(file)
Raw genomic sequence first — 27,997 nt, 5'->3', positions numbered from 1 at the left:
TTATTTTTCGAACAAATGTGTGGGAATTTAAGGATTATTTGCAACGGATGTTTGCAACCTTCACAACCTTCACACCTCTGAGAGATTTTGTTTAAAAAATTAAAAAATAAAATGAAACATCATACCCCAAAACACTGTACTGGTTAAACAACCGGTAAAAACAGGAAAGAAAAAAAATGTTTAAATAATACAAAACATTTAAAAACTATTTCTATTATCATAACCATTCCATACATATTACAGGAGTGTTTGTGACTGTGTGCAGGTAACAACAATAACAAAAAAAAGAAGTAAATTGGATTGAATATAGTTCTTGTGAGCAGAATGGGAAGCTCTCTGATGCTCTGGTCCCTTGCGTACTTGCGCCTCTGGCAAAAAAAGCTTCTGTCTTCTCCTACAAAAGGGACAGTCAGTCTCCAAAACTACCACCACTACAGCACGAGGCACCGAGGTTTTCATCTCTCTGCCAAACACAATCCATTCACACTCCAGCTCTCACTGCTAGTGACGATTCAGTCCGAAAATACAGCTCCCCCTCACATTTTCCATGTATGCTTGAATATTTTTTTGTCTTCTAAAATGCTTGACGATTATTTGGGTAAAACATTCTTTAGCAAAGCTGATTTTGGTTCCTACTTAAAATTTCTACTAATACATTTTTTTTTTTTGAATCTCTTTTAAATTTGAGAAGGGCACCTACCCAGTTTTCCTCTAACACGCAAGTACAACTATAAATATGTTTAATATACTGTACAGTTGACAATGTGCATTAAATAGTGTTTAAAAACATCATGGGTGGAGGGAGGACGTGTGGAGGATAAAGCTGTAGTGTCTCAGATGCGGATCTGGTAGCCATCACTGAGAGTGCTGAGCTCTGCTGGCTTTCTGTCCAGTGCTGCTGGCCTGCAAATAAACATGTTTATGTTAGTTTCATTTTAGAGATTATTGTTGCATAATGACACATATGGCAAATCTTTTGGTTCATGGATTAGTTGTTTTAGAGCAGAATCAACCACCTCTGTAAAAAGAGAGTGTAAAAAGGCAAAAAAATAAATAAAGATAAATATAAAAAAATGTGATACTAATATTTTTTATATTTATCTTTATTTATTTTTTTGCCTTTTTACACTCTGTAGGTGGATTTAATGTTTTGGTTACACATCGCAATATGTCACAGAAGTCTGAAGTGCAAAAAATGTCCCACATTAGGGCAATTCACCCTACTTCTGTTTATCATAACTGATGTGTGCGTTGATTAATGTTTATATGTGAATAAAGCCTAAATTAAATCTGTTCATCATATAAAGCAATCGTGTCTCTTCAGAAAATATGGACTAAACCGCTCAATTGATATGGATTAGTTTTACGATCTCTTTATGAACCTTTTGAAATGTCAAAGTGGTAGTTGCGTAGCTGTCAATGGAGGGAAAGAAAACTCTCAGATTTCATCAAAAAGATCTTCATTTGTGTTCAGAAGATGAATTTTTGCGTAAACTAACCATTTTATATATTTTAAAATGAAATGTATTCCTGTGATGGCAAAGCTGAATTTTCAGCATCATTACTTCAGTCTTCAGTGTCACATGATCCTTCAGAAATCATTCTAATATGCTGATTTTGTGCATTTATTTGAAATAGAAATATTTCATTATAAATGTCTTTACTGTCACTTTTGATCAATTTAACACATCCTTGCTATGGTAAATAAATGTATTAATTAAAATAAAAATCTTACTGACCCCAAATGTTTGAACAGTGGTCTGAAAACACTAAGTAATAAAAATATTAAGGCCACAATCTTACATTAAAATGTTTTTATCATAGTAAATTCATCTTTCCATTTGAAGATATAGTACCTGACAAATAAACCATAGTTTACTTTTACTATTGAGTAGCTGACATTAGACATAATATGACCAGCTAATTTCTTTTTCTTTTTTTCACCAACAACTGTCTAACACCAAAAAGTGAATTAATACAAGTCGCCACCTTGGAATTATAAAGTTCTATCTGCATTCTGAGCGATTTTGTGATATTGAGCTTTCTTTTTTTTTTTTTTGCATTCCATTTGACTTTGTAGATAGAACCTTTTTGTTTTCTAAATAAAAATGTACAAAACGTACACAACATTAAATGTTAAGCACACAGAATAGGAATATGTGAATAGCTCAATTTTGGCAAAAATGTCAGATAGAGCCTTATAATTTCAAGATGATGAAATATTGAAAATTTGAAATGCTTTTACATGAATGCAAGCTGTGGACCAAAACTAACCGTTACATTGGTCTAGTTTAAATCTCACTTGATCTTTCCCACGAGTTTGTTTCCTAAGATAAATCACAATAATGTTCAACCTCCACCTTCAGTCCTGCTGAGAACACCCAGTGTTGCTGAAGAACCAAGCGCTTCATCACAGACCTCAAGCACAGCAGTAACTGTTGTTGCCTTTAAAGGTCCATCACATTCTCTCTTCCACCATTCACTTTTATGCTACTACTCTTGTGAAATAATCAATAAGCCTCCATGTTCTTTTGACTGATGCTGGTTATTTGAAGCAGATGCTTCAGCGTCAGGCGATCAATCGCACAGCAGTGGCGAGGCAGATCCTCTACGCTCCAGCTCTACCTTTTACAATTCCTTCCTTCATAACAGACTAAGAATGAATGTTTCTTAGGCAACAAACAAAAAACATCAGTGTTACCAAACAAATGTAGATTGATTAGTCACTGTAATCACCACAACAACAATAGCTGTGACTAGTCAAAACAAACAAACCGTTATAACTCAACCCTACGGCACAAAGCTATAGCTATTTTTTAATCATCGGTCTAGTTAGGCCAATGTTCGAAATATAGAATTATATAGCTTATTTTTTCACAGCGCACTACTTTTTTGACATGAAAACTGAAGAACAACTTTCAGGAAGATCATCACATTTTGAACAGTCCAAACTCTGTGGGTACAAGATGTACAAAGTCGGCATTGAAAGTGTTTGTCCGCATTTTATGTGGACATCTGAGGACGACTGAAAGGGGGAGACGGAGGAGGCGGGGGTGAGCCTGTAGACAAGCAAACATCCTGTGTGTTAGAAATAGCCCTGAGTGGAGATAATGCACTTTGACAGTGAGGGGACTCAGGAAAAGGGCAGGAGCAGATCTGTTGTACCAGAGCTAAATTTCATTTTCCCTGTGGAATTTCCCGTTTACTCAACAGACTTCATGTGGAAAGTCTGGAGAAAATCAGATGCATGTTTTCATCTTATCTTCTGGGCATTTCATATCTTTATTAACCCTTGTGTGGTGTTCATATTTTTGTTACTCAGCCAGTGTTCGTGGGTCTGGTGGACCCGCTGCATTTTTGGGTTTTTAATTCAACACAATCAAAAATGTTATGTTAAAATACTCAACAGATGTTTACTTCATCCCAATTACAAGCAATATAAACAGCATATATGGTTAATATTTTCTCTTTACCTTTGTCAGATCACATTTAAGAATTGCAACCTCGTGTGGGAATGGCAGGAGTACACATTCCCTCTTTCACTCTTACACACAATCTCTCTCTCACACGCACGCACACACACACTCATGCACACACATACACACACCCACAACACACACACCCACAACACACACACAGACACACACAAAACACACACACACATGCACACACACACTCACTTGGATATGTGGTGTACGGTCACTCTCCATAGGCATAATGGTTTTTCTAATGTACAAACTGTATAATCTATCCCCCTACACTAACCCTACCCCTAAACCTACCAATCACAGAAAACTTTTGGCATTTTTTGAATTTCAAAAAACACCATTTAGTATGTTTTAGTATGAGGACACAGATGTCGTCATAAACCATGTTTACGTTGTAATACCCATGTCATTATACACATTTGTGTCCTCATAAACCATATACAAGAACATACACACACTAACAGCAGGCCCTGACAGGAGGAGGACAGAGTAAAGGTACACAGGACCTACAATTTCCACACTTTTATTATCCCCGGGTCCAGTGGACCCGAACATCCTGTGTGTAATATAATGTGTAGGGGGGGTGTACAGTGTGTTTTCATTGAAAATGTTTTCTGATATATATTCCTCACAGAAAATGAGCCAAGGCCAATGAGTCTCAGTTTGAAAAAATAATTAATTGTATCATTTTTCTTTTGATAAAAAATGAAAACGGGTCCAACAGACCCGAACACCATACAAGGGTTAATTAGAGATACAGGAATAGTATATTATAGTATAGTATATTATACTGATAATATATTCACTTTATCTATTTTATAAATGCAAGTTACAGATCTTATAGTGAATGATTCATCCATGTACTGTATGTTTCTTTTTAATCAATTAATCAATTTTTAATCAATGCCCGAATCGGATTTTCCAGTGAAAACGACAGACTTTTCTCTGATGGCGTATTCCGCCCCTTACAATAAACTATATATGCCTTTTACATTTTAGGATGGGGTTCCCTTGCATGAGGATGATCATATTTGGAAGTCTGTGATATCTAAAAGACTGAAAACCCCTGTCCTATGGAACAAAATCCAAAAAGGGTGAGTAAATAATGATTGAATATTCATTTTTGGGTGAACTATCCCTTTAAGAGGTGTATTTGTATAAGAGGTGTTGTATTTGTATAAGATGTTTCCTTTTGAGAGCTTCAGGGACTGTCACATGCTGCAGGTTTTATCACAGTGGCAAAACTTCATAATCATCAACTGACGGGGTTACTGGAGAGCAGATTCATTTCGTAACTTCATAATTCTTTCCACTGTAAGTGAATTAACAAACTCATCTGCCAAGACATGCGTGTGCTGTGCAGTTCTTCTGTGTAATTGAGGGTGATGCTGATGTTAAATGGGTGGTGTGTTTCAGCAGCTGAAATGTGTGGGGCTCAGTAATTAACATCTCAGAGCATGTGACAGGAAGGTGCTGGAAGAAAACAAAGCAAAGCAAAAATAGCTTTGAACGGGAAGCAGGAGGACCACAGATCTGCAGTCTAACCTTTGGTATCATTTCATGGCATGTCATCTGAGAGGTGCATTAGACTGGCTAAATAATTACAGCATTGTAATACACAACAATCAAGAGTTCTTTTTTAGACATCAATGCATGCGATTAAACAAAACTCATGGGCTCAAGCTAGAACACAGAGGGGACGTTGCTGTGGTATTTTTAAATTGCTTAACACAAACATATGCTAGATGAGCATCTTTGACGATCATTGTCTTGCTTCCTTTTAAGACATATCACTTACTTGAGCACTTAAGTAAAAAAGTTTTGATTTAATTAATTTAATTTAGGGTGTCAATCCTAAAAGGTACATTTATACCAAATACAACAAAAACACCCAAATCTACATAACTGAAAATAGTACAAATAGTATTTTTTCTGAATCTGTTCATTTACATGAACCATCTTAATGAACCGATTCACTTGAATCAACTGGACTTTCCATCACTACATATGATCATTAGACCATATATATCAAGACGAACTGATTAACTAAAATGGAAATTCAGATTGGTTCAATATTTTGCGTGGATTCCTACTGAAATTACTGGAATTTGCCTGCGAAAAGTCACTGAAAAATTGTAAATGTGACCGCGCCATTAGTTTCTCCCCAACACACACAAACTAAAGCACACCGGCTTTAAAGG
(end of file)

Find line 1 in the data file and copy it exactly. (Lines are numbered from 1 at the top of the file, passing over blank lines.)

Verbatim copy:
Raw genomic sequence first — 27,997 nt, 5'->3', positions numbered from 1 at the left: